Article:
- Documented deep vein thrombosis (DVT) and/or PE but cannot be anticoagulated
- Documented progression of DVT or recurrent PE while anticoagulated
- Complication of anticoagulation that requires anticoagulants to be terminated
- Massive, life-threatening PE that requires thrombosis or surgical thrombectomy
- Recurrent PE due to failed existing IVC filter
- Documented DVT and/or PE and limited cardiac or pulmonary reserve, poor compliance with medications, fall risk, inability to monitor
- Large burden of clot in extremity veins
- Patients with past history of DVT and/or PE that will undergo operation (i.e. knee replacement, craniotomy) with high-risk of postoperative DVT/PE
- Patients at high risk of developing DVT and/or PE (i.e. multiple trauma)
May 8, 2009
Figure 1: Axial CT image before radiofrequency ablation of a liver metastasis (star) is shown.
Figure 2: Axial CT image immediately after the RFA shows a small subcapsular hematoma anterior to the right hepatic lobe (arrows). Note hyperattenuation change at the tumor site (star), which is expected after the RFA.
Vascular complications of RFA
- Portal vein thrombosis (0.7%)
- Subcapsular hematoma (0.7%)
- Hepatic vein thrombosis
- Hepatic infarction
- Thrombosis of vessel occurs as a result of 'heat-sink' effect to the flowing blood. Smaller caliber vessels are prone to thrombose due to thermal damage from RF ablation
- On US, or CT, thrombosis is visualized as filling defects
- Hepatic parenchyma may show segmental enhancement peripheral to the affected veins
- Most thrombosis is self limited
- Subcapsular hematoma usually is related to placement of electrodes or underlying coagulopathy.
May 5, 2009
- Now accepted standard for imaging diagnosis of PE
- In pregnant women, number of nondiagnostic CTPA may be higher than in non-pregnant population given an increased circulatory volume and altered cardiac output
- CT venography portion should be replaced with lower extremity ultrasound to reduce radiation exposure
- Dose reduction methods include (but not limited to): decrease mA, KVP and Z-axis coverage
- Consider in patients with normal chest radiograph and no history of asthma or COPD
- Consider in patients with contraindication for iodinated contrast agent ie severe allergic reaction, impaired renal function
- Dose reduction methods include (but not limited to): elimination of ventilation scan if perfusion scan negative, decrease dose of perfusion scan by half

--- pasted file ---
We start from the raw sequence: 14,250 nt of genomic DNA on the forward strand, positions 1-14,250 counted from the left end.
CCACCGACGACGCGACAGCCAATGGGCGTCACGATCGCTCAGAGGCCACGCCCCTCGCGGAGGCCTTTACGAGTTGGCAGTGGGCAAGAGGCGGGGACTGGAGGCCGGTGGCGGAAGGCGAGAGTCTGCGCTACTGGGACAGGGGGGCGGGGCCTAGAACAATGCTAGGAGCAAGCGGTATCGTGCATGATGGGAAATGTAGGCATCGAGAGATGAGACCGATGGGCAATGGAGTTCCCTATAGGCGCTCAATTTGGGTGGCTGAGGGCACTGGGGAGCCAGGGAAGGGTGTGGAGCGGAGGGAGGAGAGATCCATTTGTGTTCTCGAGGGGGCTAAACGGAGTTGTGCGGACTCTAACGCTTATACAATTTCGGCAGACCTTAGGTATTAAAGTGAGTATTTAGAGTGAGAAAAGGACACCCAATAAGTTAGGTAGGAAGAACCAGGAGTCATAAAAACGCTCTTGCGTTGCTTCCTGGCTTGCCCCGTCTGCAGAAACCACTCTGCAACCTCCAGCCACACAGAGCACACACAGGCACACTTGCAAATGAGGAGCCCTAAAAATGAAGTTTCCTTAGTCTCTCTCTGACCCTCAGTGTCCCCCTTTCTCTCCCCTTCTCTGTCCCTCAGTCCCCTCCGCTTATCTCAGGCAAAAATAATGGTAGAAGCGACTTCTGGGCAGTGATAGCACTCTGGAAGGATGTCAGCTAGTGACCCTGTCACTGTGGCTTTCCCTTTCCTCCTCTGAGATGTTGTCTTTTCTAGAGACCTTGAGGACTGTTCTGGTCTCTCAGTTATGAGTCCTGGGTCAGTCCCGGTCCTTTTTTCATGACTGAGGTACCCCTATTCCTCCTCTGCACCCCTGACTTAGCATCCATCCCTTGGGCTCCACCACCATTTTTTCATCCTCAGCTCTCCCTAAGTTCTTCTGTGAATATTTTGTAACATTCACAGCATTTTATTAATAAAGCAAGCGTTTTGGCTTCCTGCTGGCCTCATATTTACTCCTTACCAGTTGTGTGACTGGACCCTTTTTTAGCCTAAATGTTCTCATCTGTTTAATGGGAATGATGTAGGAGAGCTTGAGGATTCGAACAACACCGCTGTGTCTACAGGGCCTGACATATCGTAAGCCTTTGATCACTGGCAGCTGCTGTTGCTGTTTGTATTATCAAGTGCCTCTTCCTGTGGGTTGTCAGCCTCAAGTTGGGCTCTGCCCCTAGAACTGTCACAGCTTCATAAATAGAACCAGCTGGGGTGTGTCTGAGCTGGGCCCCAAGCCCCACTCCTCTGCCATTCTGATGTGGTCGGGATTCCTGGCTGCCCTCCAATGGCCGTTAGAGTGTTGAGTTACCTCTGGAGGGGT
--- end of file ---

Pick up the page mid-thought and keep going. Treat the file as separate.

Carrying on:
- MRI without gadolinium can be performed by true fast imaging with steady-state precession, but limited evaluation to first-order pulmonary arteries
- Conventional angiography is reserved only for unstable patients needing mechanical clot lysis, or when other tests are nondiagnostic
Pahade JK, et al. Imaging pregnant patients with suspected pulmonary embolism: what the radiologist needs to know. Radiographics 2009; 10.1148/rg.293085226 (Published online before print on March 30, 2009)
May 1, 2009
Fig. 1: PA chest radiograph shows a right upper lobe nodule (red arrow) in a patient who was receiving chemotherapy for lymphoma.
Fig. 2: Axial CT image of the same patient confirmed a nodule in the right upper lobe (not shown) and additional subsegmental consolidataion in the left lower lobe (yellow arrow) and band opacity in the right lower lobe (arrowheads).
- Various viruses can cause pneumonia in adults
- Two clinical syndromes are 1) Atypical pneumonia in normal hosts, and 2) Viral pneumonia in immunocompromised hosts
- Common organisms are different in these two clinical scenarios: in normal hosts - influenza viruses are most common; in immunocompromised hosts - CMV and herpesviruses are most common
- Pathology of viral lower respiratory tract infection is prominent in epithelium and adjacent interstitial tissue, then pneumonia occurs when the changes involve the lung adjacent to terminal and respiratory bronchioles. Progressive disease manifests as diffuse alveolar damage.
- In general, it is difficult to distinguish viral from bacterial pneumonia based on imaging because of overlapping of findings.
- Influenza is most common cause of viral pneumonia
- On radiographs, there is poorly defined, patchy airspace consolidation that rapidly becomes confluent
- On CT, there is ground-glass opacities mixed with consolidation
- Pleural effusion is rare
- In a study of 8 hospitalized patients infected with Avian Influenza (H5N1), chest radiographs showed extensive opacities with segmental and multifocal distribution. Most opacities were in lung bases. No effusion or hilar lymphadenopathy.
- Cytomegalovirus (CMV) and herpesvirus are most common
- CMV is actually a member of herpesvirus family
- On imaging, there is mixed interstitial and airspace opacity that could range from ground-glass opacity, consolidation, nodules, poorly defined centrilobular nodules, bronchial dilatation and septal thickening